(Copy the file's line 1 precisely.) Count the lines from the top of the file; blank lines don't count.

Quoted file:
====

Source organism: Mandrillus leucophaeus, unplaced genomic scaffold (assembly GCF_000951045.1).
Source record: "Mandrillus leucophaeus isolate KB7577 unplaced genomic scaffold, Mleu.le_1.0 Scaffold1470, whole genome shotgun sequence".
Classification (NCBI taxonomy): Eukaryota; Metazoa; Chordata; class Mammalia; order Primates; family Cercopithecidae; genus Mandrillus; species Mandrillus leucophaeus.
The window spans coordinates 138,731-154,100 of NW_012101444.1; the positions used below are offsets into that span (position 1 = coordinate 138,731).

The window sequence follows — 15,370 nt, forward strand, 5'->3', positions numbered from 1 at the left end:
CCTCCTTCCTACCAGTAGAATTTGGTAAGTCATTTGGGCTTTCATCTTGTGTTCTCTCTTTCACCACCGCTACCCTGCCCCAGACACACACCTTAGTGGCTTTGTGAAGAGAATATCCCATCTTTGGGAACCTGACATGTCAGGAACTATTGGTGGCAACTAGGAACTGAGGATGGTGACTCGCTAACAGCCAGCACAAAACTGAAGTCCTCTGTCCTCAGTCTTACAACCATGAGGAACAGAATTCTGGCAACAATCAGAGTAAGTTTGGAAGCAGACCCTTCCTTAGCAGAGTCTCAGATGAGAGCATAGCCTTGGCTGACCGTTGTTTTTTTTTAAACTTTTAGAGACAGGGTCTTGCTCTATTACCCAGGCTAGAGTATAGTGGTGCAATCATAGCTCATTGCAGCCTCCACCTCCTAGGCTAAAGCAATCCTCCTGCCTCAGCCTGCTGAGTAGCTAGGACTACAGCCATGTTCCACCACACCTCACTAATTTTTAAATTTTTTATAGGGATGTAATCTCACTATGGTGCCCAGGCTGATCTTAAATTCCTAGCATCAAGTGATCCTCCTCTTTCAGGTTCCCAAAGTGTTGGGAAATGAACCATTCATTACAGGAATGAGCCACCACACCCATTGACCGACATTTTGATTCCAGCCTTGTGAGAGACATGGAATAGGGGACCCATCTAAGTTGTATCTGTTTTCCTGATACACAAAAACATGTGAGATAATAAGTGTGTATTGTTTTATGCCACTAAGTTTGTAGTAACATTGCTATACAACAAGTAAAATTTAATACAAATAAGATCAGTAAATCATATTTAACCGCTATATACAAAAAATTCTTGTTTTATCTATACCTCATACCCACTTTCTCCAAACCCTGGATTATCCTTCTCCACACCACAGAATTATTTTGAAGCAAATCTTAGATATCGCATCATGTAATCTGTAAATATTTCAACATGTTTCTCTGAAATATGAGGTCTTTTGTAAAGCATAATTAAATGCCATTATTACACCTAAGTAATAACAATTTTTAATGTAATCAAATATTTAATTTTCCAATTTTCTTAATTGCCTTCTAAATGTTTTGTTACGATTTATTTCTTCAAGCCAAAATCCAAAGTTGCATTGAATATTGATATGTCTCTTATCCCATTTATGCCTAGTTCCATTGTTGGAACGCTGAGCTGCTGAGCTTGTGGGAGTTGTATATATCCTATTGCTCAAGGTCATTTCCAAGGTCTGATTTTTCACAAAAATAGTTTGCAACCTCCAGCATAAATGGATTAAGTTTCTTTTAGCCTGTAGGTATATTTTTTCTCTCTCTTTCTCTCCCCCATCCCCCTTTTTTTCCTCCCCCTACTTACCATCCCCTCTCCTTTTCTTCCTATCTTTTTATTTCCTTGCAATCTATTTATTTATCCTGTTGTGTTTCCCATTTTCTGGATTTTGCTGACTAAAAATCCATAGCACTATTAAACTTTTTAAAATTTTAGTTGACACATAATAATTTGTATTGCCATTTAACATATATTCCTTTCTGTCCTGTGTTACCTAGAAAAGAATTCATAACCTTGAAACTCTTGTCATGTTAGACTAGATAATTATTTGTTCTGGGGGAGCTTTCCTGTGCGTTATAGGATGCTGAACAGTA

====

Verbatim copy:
Source organism: Mandrillus leucophaeus, unplaced genomic scaffold (assembly GCF_000951045.1).